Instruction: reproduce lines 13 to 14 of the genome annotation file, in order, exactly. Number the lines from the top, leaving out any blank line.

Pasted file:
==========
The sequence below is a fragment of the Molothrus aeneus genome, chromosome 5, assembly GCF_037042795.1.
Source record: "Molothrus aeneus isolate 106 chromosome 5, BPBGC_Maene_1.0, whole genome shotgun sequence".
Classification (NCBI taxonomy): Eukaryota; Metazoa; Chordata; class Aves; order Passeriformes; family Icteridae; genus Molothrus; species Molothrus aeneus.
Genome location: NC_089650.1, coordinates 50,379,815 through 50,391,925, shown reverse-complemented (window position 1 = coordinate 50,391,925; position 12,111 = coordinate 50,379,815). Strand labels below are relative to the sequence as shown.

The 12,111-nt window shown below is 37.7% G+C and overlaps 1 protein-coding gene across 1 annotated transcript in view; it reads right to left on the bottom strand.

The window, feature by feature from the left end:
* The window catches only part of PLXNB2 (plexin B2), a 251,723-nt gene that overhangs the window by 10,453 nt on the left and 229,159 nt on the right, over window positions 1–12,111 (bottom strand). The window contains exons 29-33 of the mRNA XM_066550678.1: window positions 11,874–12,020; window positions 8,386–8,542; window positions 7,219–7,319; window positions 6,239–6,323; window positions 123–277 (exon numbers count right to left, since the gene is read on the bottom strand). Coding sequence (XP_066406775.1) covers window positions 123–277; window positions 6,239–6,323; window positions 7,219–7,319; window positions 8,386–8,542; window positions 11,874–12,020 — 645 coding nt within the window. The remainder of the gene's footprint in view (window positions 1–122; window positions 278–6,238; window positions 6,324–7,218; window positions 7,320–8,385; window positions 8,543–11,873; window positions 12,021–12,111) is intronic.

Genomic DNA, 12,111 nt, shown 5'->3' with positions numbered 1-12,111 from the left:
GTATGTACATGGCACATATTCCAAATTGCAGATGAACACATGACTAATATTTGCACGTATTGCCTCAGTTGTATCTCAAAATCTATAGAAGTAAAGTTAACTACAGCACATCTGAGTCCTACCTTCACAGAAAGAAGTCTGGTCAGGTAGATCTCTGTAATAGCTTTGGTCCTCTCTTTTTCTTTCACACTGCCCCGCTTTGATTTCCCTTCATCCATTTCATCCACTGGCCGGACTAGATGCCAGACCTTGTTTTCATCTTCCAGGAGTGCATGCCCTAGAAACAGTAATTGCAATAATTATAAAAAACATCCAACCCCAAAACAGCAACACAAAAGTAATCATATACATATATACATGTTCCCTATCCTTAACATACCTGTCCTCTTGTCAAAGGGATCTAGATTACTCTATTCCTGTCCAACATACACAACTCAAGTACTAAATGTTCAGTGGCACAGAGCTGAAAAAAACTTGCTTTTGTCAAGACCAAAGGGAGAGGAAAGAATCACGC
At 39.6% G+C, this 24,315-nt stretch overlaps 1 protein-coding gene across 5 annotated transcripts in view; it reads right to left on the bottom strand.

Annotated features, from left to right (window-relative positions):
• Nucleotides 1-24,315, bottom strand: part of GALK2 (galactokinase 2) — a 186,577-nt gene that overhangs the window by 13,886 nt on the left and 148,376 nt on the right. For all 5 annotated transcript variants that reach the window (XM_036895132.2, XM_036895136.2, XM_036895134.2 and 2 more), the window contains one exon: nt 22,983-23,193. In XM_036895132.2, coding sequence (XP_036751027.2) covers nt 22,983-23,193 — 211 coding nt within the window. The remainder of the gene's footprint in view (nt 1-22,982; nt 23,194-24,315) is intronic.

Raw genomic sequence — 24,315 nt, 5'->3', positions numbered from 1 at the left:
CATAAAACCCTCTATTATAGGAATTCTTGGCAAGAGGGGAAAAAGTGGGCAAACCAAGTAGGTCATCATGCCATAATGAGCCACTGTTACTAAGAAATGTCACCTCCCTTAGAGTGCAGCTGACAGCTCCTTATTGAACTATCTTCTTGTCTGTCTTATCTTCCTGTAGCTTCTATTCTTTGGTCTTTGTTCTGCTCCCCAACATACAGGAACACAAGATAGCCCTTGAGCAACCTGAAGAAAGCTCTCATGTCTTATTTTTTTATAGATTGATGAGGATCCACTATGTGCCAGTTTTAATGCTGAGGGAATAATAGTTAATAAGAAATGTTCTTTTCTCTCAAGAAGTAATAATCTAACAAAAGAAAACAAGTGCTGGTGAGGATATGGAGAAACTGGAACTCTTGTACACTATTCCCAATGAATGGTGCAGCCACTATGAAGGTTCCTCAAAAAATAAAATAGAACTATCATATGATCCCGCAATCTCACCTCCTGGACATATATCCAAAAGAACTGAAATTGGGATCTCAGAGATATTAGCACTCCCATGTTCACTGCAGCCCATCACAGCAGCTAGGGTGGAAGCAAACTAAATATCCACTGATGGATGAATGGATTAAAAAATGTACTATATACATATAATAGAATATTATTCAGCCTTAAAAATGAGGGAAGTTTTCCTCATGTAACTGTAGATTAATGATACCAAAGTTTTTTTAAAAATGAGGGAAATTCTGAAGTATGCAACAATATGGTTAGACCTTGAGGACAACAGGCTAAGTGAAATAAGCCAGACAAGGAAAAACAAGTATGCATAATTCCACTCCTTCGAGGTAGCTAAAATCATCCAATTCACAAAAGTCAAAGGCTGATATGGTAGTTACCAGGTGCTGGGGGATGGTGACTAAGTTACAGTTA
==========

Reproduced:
Raw genomic sequence — 24,315 nt, 5'->3', positions numbered from 1 at the left:
CATAAAACCCTCTATTATAGGAATTCTTGGCAAGAGGGGAAAAAGTGGGCAAACCAAGTAGGTCATCATGCCATAATGAGCCACTGTTACTAAGAAATGTCACCTCCCTTAGAGTGCAGCTGACAGCTCCTTATTGAACTATCTTCTTGTCTGTCTTATCTTCCTGTAGCTTCTATTCTTTGGTCTTTGTTCTGCTCCCCAACATACAGGAACACAAGATAGCCCTTGAGCAACCTGAAGAAAGCTCTCATGTCTTATTTTTTTATAGATTGATGAGGATCCACTATGTGCCAGTTTTAATGCTGAGGGAATAATAGTTAATAAGAAATGTTCTTTTCTCTCAAGAAGTAATAATCTAACAAAAGAAAACAAGTGCTGGTGAGGATATGGAGAAACTGGAACTCTTGTACACTATTCCCAATGAATGGTGCAGCCACTATGAAGGTTCCTCAAAAAATAAAATAGAACTATCATATGATCCCGCAATCTCACCTCCTGGACATATATCCAAAAGAACTGAAATTGGGATCTCAGAGATATTAGCACTCCCATGTTCACTGCAGCCCATCACAGCAGCTAGGGTGGAAGCAAACTAAATATCCACTGATGGATGAATGGATTAAAAAATGTACTATATACATATAATAGAATATTATTCAGCCTTAAAAATGAGGGAAGTTTTCCTCATGTAACTGTAGATTAATGATACCAAAGTTTTTTTAAAAATGAGGGAAATTCTGAAGTATGCAACAATATGGTTAGACCTTGAGGACAACAGGCTAAGTGAAATAAGCCAGACAAGGAAAAACAAGTATGCATAATTCCACTCCTTCGAGGTAGCTAAAATCATCCAATTCACAAAAGTCAAAGGCTGATATGGTAGTTACCAGGTGCTGGGGGATGGTGACTAAGTTACAGTTA